No untoward incident has occurred. The situation is tense but under control (isn’t it always, everywhere, anyway, in this wonderful land). The Jaipur Literature Festival can rest in peace. Requiescat in Pacem.
So why were the organisers made to believe that serious punishable offences leading to imprisonment may have been committed, when neither the police nor the facts seem to be suggesting such a possibilty?
Why has that impression been widely propagated?
And what does the lawyer in question have to say when specifically asked if he thought the readings from the Satanic Verses were illegal?
Well, this is what Mr Akhil Sibal is quoted by CNN-IBN as saying today:
This is a view that authorities have to take. I do not at this stage want to comment whether or not it was illegal. I think the position taken by the organisers was that nothing should be done which falls foul of the law in any manner. Something controversial is not a problem but reading from a book that is banned, could be a problem. And by doing that perhaps the festival was put at some degree of risk and the idea was that it shouldn't be and if they have done something which was their personal form of protest, then they must take responsibility for that.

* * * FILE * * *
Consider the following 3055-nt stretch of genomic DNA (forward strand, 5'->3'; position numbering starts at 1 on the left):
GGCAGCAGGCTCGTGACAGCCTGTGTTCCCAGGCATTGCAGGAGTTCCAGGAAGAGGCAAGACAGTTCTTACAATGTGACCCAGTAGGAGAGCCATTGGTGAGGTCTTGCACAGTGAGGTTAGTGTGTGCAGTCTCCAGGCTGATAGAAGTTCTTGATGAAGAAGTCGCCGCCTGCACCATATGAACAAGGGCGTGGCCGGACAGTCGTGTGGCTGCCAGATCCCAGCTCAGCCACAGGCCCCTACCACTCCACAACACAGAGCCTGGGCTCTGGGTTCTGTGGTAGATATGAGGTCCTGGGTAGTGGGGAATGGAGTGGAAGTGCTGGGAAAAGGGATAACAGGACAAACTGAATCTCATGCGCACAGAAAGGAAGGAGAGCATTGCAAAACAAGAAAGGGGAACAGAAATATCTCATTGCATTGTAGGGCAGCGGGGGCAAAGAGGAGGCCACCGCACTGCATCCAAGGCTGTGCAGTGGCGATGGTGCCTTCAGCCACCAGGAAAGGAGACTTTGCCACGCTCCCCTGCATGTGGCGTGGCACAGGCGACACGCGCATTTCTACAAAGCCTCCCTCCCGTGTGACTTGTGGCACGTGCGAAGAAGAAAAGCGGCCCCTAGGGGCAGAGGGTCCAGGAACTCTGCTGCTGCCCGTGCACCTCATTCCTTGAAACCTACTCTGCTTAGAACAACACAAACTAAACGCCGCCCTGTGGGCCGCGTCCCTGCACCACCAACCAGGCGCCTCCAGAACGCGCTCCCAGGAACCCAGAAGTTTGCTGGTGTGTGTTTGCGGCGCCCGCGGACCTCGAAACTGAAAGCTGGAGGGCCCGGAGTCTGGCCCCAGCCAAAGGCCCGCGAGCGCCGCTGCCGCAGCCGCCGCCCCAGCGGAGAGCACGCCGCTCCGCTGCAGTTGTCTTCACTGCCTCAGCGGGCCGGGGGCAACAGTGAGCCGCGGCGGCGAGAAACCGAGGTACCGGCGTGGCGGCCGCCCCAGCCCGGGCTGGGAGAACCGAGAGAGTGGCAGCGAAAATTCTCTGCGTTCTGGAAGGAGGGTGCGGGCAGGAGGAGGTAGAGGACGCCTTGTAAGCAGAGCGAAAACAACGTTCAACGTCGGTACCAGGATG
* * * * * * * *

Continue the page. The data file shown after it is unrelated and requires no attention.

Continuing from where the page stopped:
So first it turned out that 'Rajasthan Police Invented Plot to Keep Away Rushdie' and now the man who was considered responsible for suggesting illegalities, prison terms etc is actually found to be only saying that it could be a problem and at this stage he does not want to comment whether or not it was illegal.
Post Script: June 24
The Hindu quotes the noted constitutional lawyer Rajeev Dhavan:
In fact, if it was illegal to read such a copy, Mr. Dhavan himself would be a law-breaker. “On January 1, 1989, a group of us — including Dileep Padgaonkar, Alok Rai and others — met at Mandi House in Delhi and read from The Satanic Verses,” he says.
“In India, for a book itself to be banned, it has to be done by a State government and go through a judicial process,” he explained.
The same report goes on to say:
Despite the lack of any evidence that the authors broke any law, Supreme Court lawyer Akhil Sibal — who also happens to be the son of IT Minister Kapil Sibal — advised the festival's organisers that there were “certain legal questions” regarding the actions of the authors.
Asked under which law an offence may have been committed, he said: “There is a ban on import of the book. But if a book is banned, and someone reads from it, it gives rise to certain legal questions whether an offence has been committed or not.”
"Thou canst not say I did it. Never shake / Thy gory locks at me"